New Zealand is a veritable treasure trove when it comes to climbing, making it a favourite destination for mountaineers and cragspeople alike. However, with so many mountains, crags, and rockfaces to choose from it can sometimes be a challenge to pinpoint the very best climbing spots in New Zealand.
The mountainous South Island and the hilly North Island offer a range of different challenges to climbers of all levels. The geological variety found in this volcanically active land provides a unique experience that visitors relish and make New Zealand something of a climbing Mecca.
If you’re making your climbing pilgrimage to New Zealand this year, remember that it will soon be essential to travel with an eTA for New Zealand. This new electronic visa waiver can be easily applied for and authorized online, allowing visitors to visit the country multiple times over a period of 2 years.
Once you’re all set to travel, you’ll just need to pick the perfect spots for your climbing adventure. The following guide will give you a quick introduction to some of the places you’ll find the best peaks and crags that any enthusiast can enjoy on both islands.
Rock Climbing in New Zealand
With steep slopes and plenty of ridges found all over the North and South Islands, it’s safe to say rock climbers will be spoilt for choice with the pickings on offer. Some of the best areas to target for this purpose include:
The South Island’s impressive Fjordland features favourite tourist spots like Queenstown and Milford Sound, as well as the nearby Darran mountains and Cleddau Valley. This area is full of valley crags and smooth stone bowls that experienced climbers will find irresistible.
The North Island’s central inland area is home to the gigantic, volcanic Lake Taupo. Being an area of high geological activity, there are of course plenty of crags and precipices to enjoy. On the western bank of the lake, you’ll find Whanganui Bay and on the northern banks Kawakawa Bay. These are both excellent places to try sport and trad climbing routes while on the North Island.
Castle Hill Basin
If bouldering is more your thing, then it’s worth heading over to the South Island’s Castle Hill Basin. There are four extensive boulder fields found around this area and each is peppered with large limestone boulders and rocks that offer a truly unique climbing challenge.
Alpine Climbing in New Zealand
It’s safe to say that the Alpine climbing opportunities in New Zealand are plentiful. The tallest peaks can be found on and around the South Island in the aptly named Southern Alps, which boast mountains of over 3000m as well as a traditional alpine climate.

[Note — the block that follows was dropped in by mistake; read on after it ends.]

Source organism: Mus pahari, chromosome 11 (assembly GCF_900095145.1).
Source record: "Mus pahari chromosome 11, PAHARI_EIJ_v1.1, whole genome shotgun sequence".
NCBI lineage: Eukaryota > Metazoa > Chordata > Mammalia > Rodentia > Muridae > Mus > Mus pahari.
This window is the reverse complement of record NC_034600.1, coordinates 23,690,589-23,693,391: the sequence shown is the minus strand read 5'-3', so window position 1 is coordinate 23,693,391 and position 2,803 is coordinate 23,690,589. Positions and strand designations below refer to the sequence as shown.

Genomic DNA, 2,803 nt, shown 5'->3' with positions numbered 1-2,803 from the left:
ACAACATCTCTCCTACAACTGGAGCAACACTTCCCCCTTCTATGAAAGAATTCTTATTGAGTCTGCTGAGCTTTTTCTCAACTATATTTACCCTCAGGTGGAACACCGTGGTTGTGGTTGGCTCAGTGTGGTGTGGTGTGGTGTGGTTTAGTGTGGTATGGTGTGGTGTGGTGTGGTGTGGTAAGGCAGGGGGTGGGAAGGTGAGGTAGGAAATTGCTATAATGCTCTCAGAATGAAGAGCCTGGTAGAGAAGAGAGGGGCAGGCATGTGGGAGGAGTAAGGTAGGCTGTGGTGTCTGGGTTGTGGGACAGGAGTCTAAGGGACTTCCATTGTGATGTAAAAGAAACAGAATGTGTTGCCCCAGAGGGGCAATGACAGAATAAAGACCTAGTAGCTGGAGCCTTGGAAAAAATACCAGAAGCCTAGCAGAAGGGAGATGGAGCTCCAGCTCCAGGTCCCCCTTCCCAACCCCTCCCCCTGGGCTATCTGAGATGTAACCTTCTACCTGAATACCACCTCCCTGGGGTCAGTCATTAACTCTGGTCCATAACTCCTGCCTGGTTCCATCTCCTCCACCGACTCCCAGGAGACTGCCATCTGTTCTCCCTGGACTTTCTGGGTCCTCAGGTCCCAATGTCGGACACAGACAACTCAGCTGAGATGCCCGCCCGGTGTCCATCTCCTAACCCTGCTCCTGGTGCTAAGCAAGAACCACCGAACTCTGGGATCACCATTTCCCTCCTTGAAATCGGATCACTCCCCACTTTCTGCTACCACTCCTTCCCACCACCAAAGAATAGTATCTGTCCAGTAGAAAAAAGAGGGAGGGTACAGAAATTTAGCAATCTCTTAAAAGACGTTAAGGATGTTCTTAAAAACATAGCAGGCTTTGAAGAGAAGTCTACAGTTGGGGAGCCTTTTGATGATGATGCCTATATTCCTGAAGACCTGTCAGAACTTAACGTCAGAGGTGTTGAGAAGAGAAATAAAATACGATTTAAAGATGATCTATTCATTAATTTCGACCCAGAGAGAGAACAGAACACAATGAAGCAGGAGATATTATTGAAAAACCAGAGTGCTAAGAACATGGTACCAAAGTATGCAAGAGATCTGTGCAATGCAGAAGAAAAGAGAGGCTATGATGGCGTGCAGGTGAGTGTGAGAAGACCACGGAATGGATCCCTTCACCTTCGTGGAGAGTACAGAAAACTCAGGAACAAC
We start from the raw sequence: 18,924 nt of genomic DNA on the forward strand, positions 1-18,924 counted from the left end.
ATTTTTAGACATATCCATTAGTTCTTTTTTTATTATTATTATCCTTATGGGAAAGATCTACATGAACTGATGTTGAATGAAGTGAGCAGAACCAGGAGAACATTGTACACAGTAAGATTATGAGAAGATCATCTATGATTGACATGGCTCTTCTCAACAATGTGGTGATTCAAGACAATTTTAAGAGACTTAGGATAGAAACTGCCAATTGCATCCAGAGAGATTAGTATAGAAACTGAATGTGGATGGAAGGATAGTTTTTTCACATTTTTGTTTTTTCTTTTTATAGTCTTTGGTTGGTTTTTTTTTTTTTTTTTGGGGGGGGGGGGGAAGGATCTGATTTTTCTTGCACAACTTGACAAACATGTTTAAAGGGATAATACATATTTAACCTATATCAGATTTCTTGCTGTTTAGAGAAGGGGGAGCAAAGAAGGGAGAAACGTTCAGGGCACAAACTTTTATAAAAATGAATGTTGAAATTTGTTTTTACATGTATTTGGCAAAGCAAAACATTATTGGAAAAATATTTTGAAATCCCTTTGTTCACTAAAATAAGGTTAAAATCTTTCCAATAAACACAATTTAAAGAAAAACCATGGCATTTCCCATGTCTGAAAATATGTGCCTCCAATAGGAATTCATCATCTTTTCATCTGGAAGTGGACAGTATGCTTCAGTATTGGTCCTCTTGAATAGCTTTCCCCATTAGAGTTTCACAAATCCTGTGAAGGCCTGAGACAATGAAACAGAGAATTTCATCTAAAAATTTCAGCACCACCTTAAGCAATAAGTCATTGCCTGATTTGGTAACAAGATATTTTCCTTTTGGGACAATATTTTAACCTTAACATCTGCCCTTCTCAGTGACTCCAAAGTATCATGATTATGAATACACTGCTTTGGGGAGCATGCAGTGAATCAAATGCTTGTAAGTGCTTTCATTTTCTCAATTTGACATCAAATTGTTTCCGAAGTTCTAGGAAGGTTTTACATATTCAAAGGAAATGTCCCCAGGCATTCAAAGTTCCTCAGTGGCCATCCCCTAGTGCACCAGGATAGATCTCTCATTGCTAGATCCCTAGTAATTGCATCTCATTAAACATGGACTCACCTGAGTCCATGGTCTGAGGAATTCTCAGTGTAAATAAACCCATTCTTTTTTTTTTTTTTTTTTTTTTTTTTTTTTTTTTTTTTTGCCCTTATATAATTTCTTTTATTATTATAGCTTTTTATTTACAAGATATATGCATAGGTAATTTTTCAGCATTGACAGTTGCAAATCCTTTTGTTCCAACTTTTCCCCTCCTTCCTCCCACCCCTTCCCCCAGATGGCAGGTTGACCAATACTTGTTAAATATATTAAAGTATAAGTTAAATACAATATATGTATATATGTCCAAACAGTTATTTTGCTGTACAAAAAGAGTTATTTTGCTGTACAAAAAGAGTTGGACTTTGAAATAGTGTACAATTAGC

Close to the popular tourist towns of Queenstown and Wanaka, are a wide variety of popular mountaineering excursions. Mount Aspiring (Tititea) is the most challenging of these at a height of 3,033. However, those seeking a slightly more forgiving experience still have plenty of options available nearby like the aptly named Remarkables mountain range, or Roy’s Peak which offers spectacular views of Lake Wanaka.
Further North on the Southern Island is the popular Arthur’s Pass national park. There are numerous peaks to enjoy on this route from the East to West of the Southern Alps and the South Island itself. The conditions vary around the peaks where the weather is snowy and changeable in spring and autumn on the East side. Whereas on the West side climbers will find themselves in descending into temperate rainforest.
Mount Cook and Westland National Park
Perhaps the greatest mountain climbing challenge the country and indeed the whole continent of Australasia has to offer is that of Mount Cook (Aoraki). This snow-topped peak of 3,724m is the mountain the local hero Sir Edmund Hillary famously climbed in preparation for his ascent of Everest in 1953. Naturally, it is an absolute favourite destination for aspiring and upcoming mountain climbers the world over.
Other Types of Climbing Found in New Zealand
It’s not just rockfaces and mountains that give visiting climbers that rush of adrenaline they crave. New Zealand is a land of outdoor activities and has lots of other natural and man-made opportunities that thrill-seekers can enjoy.
If you’re in Auckland and want to get your climb on without venturing out into the wilderness, then the perfect experience is waiting for you. Visitors with a good head for heights can enjoy climbing Auckland’s Harbor Bridge for amazing views of the city with guided tours along its specially engineered walkways. If you’re feeling particularly adventurous you can also bungee off the bridge as well.
New Zealand is a notable hotspot for ice climbers as well as rock climbers. With the Franz Josef and the Fox Glacier on the South Island’s west coast, climbers of all levels can enjoy the unusual experience of scaling a Glacier and its many ice cliffs and crevasses.
New Zealand is well known for being a great destination for an adrenaline junkie and with its rugged, mountainous landscape, it’s clear to see why. No matter if you’re a climber with years of experience under their belt or a complete beginner, there’s plenty of trad, sport, and more extreme climbs to choose from to make your visit to New Zealand truly memorable.